Here Jesus intertwined the teachings of Genesis 1 and 2 to tie marriage indelibly to the ordering of human beings as male and female, an ordering that was itself indelibly tied to God’s purposes for sexuality and procreation. By linking the sexual relationship between male and female introduced in Genesis 1 to the one flesh union introduced in Genesis 2, Jesus pronounced judgment on all legal engineering that would reduce marriage to something else (in the case of Matthew 19, an opportunity for men to treat women like slaves).
Read the rest of this article at the Ethics and Religious Liberty Commission.
Amid all the controversy over sex and marriage in the modern era, it is easy for conservatives and Christians to imagine that the church has always had it right, that if we could only get to a past era of godliness and morality, following the light of the Christian tradition, or the example of the saints in Scripture, all would be well. Skeptics have no trouble pointing to the flaws in this view. So many of the heroes of Scripture – Abraham, Jacob, David, Solomon, and many more – were polygamists. The Torah seems to have tolerated polygamy in the same way that it tolerated divorce.
And what of the Christian tradition? Consider the views of the greatest early church father Augustine:
Conjugal intercourse for the sake of procreation carries no fault; intercourse for the sake of satisfying lust, provided that it takes place with a spouse, carries a forgivable fault (venialis culpa) because of marital fidelity; but adultery or fornication carries a mortal fault. Therefore, abstention from all intercourse is better even than marital intercourse that takes place for the sake of procreation.
So writes Augustine in his treatise The Good of Marriage, which he wrote around 410. For Augustine there is a hierarchy of virtues and vices when it comes to human sexuality.
- Perfect Virtue – celibacy
- No Fault – sex within marriage for the purpose of procreation
- Venial Fault – sex within marriage for the purpose of satisfying sexual desire
- Mortal Fault – sex outside of marriage
As bizarre as it may seem to most Protestants today, this view of marriage was not out of the ordinary in Augustine’s day, particularly for an intellectual or a philosopher. Sexual desire was viewed by Platonists and Stoics alike as a form of enslavement to the passions of the body, which rational human beings seek to transcend. The early church widely identified the passion of sexual desire with original sin, or concupiscence. Augustine speaks for that tradition when he insists that sex is only fully virtuous when the sexual partners view themselves first and foremost as parents rather than as passionate lovers, sex being a problematic means to a laudable end. Augustine stresses with absolute clarity that sex for the purpose of satisfying sexual desire is not permitted per se. It is simply forgivable.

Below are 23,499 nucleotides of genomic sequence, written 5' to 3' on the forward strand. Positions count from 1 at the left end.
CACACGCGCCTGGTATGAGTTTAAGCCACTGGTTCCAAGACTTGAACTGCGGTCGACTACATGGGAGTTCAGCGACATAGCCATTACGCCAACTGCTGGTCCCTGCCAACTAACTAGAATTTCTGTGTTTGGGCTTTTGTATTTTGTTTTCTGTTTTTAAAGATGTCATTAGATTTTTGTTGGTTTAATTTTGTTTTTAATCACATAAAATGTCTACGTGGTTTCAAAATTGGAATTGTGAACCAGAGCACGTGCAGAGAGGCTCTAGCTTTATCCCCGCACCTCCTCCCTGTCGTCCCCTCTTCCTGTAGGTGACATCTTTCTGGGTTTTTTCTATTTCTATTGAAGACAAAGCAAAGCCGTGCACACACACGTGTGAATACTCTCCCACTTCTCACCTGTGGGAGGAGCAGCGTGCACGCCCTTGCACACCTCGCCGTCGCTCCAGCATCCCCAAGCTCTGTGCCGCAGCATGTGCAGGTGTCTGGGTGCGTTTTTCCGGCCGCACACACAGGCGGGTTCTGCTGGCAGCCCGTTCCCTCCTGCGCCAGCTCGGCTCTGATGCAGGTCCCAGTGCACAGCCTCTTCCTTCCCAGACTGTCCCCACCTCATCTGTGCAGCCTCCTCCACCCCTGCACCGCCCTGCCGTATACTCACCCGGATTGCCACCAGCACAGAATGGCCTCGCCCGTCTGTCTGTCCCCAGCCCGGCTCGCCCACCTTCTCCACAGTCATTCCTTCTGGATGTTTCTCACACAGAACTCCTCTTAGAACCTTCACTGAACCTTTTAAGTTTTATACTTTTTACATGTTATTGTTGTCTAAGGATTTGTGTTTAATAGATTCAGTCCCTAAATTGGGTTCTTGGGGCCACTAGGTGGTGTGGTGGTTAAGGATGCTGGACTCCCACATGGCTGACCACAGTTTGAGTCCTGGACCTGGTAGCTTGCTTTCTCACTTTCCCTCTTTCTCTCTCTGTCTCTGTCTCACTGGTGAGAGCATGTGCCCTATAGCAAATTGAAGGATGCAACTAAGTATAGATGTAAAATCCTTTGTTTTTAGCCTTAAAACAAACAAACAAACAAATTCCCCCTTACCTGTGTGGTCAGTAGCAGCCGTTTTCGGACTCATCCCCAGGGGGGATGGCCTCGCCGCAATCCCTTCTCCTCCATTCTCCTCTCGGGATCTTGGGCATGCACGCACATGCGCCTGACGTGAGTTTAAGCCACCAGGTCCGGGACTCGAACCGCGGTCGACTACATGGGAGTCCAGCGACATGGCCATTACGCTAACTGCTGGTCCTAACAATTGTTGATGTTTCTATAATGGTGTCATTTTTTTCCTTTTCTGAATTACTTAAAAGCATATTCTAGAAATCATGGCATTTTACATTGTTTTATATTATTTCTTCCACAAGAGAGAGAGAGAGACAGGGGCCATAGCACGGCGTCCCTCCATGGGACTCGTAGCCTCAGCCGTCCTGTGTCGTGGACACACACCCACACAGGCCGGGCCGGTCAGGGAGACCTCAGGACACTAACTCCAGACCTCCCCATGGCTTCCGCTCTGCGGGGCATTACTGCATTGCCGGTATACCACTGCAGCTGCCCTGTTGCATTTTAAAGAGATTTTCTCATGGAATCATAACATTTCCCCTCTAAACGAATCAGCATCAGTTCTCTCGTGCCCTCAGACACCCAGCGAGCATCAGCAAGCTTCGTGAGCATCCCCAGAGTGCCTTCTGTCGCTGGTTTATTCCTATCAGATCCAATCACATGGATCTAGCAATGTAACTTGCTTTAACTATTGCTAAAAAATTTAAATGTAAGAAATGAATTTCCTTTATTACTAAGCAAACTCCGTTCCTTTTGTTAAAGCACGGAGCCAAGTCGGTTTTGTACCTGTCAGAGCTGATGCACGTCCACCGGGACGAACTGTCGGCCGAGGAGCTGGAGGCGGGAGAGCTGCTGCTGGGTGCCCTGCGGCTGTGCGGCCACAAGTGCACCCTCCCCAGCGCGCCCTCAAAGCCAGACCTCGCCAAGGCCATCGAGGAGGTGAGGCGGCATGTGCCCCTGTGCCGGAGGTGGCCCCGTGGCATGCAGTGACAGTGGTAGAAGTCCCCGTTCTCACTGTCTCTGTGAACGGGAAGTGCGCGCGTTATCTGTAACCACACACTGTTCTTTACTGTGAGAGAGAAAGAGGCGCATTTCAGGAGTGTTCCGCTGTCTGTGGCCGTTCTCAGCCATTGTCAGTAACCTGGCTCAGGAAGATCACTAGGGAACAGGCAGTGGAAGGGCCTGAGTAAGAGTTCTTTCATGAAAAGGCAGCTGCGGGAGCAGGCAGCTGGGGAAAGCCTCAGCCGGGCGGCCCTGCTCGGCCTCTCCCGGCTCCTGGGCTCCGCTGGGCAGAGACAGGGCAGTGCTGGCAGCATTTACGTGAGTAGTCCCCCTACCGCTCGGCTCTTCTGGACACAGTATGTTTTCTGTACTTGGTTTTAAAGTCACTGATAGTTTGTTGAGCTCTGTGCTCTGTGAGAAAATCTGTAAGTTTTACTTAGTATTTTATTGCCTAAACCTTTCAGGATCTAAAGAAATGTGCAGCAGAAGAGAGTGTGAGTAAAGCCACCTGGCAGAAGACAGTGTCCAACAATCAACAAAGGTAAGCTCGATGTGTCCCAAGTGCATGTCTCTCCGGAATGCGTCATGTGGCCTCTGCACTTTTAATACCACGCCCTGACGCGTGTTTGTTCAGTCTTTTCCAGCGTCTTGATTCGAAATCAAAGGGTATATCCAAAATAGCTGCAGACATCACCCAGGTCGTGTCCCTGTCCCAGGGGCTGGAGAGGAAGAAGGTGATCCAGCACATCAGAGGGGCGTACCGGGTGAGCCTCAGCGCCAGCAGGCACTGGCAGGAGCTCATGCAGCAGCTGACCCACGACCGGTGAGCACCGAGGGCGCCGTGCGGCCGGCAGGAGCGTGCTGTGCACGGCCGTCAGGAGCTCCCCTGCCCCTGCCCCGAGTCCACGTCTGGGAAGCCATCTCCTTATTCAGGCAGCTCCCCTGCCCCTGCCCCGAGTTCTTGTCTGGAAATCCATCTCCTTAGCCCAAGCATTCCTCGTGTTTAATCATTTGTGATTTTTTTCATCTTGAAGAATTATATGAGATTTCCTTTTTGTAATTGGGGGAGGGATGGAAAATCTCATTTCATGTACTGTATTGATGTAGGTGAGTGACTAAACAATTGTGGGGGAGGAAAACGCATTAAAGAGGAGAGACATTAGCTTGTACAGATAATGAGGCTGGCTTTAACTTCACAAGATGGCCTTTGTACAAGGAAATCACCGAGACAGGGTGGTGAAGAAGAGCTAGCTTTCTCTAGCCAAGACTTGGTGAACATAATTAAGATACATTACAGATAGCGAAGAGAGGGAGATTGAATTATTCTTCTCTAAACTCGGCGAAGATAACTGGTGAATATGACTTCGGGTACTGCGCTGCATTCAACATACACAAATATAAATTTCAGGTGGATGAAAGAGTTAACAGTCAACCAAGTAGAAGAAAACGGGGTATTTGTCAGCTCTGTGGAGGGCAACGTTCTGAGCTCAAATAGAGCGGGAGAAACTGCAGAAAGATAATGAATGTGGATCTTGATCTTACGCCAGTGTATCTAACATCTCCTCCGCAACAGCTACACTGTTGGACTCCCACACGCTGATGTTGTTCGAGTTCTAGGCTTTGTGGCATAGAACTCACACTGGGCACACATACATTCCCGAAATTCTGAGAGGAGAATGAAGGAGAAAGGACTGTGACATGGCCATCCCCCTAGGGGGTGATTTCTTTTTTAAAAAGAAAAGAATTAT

In fact, Augustine’s view of sexuality powerfully shaped the medieval church (its influence is still obvious, if diminished, even in John Calvin) and to a significant extent that of the Roman Catholic Church to this day. The path of perfect virtue, for Rome, and the path that all priests must take, is that of celibacy. Married partners who engage in sex without being open to the possibility of procreation fall into sin – hence the ban on artificial birth control.
Augustine’s view of polygamy in the Old Testament makes his understanding of marriage seem all the more bizarre. For while Augustine believed celibacy is the way of perfect godliness after the incarnation of Christ, he insists that in Old Testament times procreation was an obligation of such importance that polygamy itself was legitimate, so long as it was engaged in for the purpose of procreation. Why? Because all of God’s promises of salvation for his people, and of blessing for the human race, were tied up in the propagation of a godly seed.
Among the ancient fathers, of course, it was permissible to take another woman, with the permission of one’s wife, and to produce children that were shared in common, the husband providing the seed and the intercourse, the wife providing the right and authorization. Whether this is also permitted in our own day I would not be so rash as to say. For today there is not the same need of procreation that there was in the past. In those days it was even permissible for husbands who could have children to take other wives in order to produce more numerous progeny, which is something that is certainly not allowed today.
One of the consequences of the church’s classic obsession with procreation as the only perfect justification of sex has been that it didn’t seem difficult at all to demonstrate why homosexuality is sinful. Sexual desire itself was suspect. How much more sexual desire entirely removed from its one legitimate purpose?
Since at least the Victorian era, however, the West has embraced romantic love as the perfect form and expression of sexuality, with procreation falling to the side as a possible – though by no means necessary, and often inconvenient or feared – byproduct. The result, as we all know, is that sexual fulfillment has become its own virtue, more important than marriage (hence adultery, no-fault divorce, fornication, and cohabitation) or potential obligations to the human beings who receive life from it (hence abortion-on-demand).